Knee brace modeling, simulation and optimization

This page is currently under construction. As the experiments and modifications to my knee brace continues, I will add details as they become available.

Can knee braces prevent injury, or help prevent future injuries during rehabilitation? I have found no evidence to support this contention. In fact, in some case studies, soft braces performed better than rigid braces. That is not to say, that a better functioning ridged brace cannot be designed. It may be that ridged braces have a limited degree of motion (usually only two). In contrast, soft braces have compliance and therefore have more degrees of freedom. It is often reported by brace wearers that the other supporting muscles and structures around the knee become week due to lack of movement (a brace that is engineered towards stability). An ideal brace system should have all the degrees of freedom seen in normal natural knee movements, but limit excessive movements that could cause injury. Often in engineering, we tend to "reinvent the wheel", someone else has invariably already come up with a solution. The best candidate in my opinion would be a four bar system with spherical bearings that could then offer an increased number of degrees of freedom. A brace system of this type is already available from Asterisk. In the first part of this analysis, studies are made into the geometry, dynamics and kinematics of the Asterisk brace system.

Knee brace modeling, simulation and optimization - White-Smoke Knee brace modeling, simulation and optimization - White-Smoke

Kinematics of the knee

Animations of the knee flexing, viewed from the lateral and medial sides respectively are show below.

The above animations are from Primal Pictures LTD. They state that they have "The most complete, detailed and accurate 3D model of human anatomy." Obviously, I cannot vouch for the accuracy of this statement and in no way do they relate to my knee. All knees are different, but we have to start somewhere. The hinge systems from the brace manufactures also tend to be uniform in design due to production constraints. The hinges are identical but handed on the inside and outside of the knee. Can these systems be improved upon? Due to lack of information on my own knee at this time (MRI studies to follow) we will use these animations as a starting point for the analysis of the geometrical properties of the Asterisk four bar system. Although this is totally unscientific, it will however give us a "first-cut" appraisal as to the concepts behind this type of design. Snapshots of the knee are taken at various angles of flexion as shown below.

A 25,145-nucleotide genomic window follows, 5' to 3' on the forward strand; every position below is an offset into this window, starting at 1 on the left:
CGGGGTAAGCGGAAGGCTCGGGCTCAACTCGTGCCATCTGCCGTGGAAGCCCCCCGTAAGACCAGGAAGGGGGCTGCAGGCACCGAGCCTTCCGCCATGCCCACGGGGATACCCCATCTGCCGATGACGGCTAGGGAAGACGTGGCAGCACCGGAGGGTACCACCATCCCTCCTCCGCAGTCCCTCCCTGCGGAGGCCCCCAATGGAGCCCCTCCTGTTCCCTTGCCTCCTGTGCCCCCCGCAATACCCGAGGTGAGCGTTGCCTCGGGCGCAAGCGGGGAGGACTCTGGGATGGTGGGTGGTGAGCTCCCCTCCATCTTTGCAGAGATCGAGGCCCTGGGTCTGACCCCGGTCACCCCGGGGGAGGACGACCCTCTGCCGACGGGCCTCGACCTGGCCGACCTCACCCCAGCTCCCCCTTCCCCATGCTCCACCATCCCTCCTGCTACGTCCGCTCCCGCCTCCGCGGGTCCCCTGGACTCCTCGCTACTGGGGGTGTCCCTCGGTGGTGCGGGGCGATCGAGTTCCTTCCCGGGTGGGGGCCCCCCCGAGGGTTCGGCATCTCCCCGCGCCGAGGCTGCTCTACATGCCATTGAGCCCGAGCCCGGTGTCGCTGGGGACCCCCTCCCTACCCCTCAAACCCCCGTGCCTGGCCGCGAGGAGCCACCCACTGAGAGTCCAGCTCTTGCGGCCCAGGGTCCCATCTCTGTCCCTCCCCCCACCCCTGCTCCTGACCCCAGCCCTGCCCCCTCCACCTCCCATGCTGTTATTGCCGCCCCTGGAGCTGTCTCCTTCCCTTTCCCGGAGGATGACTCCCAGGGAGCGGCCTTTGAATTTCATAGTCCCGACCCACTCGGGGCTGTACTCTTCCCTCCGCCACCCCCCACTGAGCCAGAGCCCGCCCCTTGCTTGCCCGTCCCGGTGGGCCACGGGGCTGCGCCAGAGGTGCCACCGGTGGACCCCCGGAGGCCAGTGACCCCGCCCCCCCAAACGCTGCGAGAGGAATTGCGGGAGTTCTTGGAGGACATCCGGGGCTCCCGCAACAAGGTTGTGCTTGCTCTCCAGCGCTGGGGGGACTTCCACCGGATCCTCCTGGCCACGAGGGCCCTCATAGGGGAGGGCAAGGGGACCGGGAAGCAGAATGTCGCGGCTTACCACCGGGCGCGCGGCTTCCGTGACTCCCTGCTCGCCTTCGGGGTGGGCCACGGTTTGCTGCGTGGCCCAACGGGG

Knee brace modeling, simulation and optimization - White-Smoke

Using the construction methods as mentioned in the previous page, we can find the instantaneous center migration for this example. This can then be compared to the geometry of the Asterisk system.

Knee brace modeling, simulation and optimization - White-Smoke Knee brace modeling, simulation and optimization - White-Smoke

The loci of the instantaneous center migration would appear to be very similar. To get a more accurate estimation of the true migration path a full 3D model would have to be produced with the planes of the hinges superimposed.

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